I didn't plan on breaking, but I did. Instead of hiding my brokenness and pain, or living in shame, I made phone calls, wrote messages and sent e-mails. Then I wrote an essay on my pain, shame and brokenness because I knew there was grace, love, forgiveness and redemption. I brought my story to the light. I went public. I even entered my essay in a writing contest. And while I purged, I met with a counselor. I'm healing.

It is April now in Northern Minnesota and the snow is almost melted. My sorrow, too, is melting.

I think that, when God begins to really use us, He gives us some type of pain, a thorn in our flesh, as he did Paul. We don't actually know what Paul's "pain" was, but somehow I think it was mental and not physical.

When I read Paul's second letter to the Corinthians, I can almost hear him yelling, "Enough already with this pain Lord! Take it away NOW! I. Can't. Even."

Over and over, Paul asked God to remove the thorn that was tormenting him, but God said no. God told him, "My grace is all you need, it is sufficient right now and, as you get to really know Me, you'll see that I work best when you're weak so I can be strong."

I know it's crazy, but I agree with Anne Lamott who writes in her book, "Hallelujah Anyway," that Paul had to see his thorn as a gift. She writes, "He had to want to be put in his place, had to be willing to give God thanks for this glaring new sense of humility, of smallness, the one thing anyone in his right mind tries to avoid. Conceit is intoxicating, addictive, the best feeling on earth some days, but Paul chose instead submission and servitude as the way to freedom from the bondage of self. Blessed are the meek."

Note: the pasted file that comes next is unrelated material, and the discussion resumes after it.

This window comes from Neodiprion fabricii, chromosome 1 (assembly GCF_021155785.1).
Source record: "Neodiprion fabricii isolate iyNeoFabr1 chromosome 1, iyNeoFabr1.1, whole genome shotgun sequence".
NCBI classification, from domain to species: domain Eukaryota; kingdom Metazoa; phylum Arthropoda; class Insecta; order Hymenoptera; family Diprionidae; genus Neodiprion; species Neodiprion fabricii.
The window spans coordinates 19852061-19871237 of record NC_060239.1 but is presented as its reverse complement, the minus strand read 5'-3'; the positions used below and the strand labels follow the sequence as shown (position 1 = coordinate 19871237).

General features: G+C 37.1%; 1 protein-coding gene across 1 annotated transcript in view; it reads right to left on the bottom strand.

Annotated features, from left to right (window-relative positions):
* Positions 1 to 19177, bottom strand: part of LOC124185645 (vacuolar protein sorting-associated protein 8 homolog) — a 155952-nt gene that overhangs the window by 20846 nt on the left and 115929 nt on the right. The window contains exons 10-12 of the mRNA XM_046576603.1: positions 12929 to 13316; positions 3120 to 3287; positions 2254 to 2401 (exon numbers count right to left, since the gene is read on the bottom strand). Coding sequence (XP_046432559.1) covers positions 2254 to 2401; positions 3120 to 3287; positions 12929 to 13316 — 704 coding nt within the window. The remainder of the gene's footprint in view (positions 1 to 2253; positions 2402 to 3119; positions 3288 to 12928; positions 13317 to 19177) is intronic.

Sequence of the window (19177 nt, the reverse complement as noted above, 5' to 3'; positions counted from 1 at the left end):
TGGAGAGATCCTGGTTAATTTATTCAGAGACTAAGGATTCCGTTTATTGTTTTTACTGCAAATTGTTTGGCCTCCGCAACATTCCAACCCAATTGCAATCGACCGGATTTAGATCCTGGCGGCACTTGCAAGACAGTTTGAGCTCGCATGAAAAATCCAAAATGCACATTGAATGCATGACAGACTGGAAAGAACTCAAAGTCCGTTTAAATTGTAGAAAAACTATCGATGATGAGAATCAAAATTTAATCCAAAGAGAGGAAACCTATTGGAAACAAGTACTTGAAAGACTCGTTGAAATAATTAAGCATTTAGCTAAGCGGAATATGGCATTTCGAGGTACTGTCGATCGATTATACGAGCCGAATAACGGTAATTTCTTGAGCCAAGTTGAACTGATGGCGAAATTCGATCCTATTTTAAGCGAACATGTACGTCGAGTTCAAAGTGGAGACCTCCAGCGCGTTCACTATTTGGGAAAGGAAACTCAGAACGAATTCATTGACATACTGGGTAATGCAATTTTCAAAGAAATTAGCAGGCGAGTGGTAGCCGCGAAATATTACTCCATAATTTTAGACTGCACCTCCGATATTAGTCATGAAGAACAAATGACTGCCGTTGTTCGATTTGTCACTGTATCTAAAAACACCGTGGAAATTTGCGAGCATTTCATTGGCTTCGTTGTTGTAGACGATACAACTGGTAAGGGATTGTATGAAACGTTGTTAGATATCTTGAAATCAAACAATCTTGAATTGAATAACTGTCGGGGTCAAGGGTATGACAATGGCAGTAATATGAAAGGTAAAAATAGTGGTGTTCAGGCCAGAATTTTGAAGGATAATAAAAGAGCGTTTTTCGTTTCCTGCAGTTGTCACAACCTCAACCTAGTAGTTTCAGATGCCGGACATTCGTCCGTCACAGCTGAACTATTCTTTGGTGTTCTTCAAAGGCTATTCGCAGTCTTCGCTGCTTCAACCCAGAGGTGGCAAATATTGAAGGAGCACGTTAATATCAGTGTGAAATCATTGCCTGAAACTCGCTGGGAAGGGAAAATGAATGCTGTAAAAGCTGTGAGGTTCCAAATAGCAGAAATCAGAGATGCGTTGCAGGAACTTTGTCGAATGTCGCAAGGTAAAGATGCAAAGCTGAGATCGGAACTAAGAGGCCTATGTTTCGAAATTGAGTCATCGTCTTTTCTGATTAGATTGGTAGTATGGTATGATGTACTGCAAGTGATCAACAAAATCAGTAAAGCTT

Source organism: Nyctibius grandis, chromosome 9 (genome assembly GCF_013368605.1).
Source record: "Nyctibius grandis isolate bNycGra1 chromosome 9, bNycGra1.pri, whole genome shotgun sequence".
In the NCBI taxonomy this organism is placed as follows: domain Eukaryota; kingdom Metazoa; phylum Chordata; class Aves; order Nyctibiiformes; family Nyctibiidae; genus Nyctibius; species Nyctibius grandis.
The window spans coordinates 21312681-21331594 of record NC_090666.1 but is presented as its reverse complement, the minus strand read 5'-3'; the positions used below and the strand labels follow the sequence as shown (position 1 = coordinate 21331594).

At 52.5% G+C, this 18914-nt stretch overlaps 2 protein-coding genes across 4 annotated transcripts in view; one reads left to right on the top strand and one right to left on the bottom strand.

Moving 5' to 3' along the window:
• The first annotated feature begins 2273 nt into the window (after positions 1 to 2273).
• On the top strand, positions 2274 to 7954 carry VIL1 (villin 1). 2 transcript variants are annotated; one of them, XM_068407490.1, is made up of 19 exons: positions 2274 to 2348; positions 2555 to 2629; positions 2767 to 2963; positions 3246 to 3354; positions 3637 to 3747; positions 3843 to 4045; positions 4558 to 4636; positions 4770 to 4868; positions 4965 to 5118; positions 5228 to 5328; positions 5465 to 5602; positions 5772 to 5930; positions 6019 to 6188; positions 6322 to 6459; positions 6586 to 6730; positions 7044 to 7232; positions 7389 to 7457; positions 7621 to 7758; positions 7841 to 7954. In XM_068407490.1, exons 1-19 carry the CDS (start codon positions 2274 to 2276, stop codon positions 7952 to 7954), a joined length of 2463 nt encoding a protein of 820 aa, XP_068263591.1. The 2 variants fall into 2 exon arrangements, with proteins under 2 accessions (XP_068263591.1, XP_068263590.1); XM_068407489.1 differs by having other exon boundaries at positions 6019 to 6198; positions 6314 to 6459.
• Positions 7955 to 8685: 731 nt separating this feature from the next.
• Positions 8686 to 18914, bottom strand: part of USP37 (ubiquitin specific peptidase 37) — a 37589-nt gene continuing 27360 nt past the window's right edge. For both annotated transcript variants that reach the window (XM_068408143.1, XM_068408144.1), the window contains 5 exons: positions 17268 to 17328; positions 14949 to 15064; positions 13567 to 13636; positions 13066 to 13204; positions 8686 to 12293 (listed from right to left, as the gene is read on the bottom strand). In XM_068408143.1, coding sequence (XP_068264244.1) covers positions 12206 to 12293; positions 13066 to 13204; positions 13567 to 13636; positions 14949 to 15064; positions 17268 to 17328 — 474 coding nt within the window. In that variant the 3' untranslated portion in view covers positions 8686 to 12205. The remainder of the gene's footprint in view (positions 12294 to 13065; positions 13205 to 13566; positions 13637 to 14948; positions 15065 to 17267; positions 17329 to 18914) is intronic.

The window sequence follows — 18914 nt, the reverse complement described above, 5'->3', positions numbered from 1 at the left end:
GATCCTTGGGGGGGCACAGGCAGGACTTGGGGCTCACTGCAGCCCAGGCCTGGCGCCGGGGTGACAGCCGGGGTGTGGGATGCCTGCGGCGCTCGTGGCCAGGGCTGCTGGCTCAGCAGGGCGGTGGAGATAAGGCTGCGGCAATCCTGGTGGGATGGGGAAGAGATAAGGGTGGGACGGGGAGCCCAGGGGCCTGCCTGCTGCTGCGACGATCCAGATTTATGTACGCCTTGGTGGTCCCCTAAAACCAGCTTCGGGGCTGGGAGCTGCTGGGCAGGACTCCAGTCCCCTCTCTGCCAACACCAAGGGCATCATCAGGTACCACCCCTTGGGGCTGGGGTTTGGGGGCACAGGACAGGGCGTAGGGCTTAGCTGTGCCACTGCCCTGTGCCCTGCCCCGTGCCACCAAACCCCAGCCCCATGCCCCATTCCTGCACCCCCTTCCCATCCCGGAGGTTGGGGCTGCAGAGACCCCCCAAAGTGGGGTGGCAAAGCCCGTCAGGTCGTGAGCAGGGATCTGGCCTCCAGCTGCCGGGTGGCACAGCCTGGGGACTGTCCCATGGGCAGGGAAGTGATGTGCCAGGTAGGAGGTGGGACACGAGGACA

As my heart thaws, I hear God speak to me: "Debbie, anything good you do has nothing to do with you. I am the one who is good. When you see yourself doing anything good, it is only because I have wrestled with you to get your flesh under subjection long enough to allow my glory to shine through."

That's it, isn't it? It's about Him and what He does through us. Nothing is wasted. He's God and we're not.

I continue to ponder the counselor's words about transparency. God fully knows us and still fully loves us. He doesn't need our performing. He needs our hearts, our obedience and our brokenness. I know what it is to perform or pretend, but as I age and experience life, I see no benefit in playing this charade.

It's important to remember that God is not mad at you when you fall. He is heartbroken over our bad choices and sins. We can't hide from Him. His grace is always there if we turn to Him. His gentleness with forgiveness helps us take the steps in the right direction and walk down the road of healing where there's no condemnation and shame.

So, look up to the light and be honest. It's okay. I get it. Cry if you need to as it helps cleanse. Even your anger can have a place if you don't set up camp there.

It's time to let go and surrender. Let Christ breathe new life into you. C.S. Lewis was spot on when he wrote, "Look for yourself, and you will find in the long run only hatred, loneliness, despair, rage, ruin, and decay. But look for Christ, and you will find Him, and with Him everything else thrown in."

The Bible is for us today. Apostle Paul wrote in 2 Corinthians 5:17, "If anyone is in Christ, they are a new creation. The old has passed away; behold, the new has come."

Live like you believe you are new creature in Him. Then, day by day--with honesty and transparency--you'll find the sufficient grace and strength you need.

Healing and wholeness will be the gift to yourself and others because, in our brokenness, we are made beautiful. It's time. Step into the light.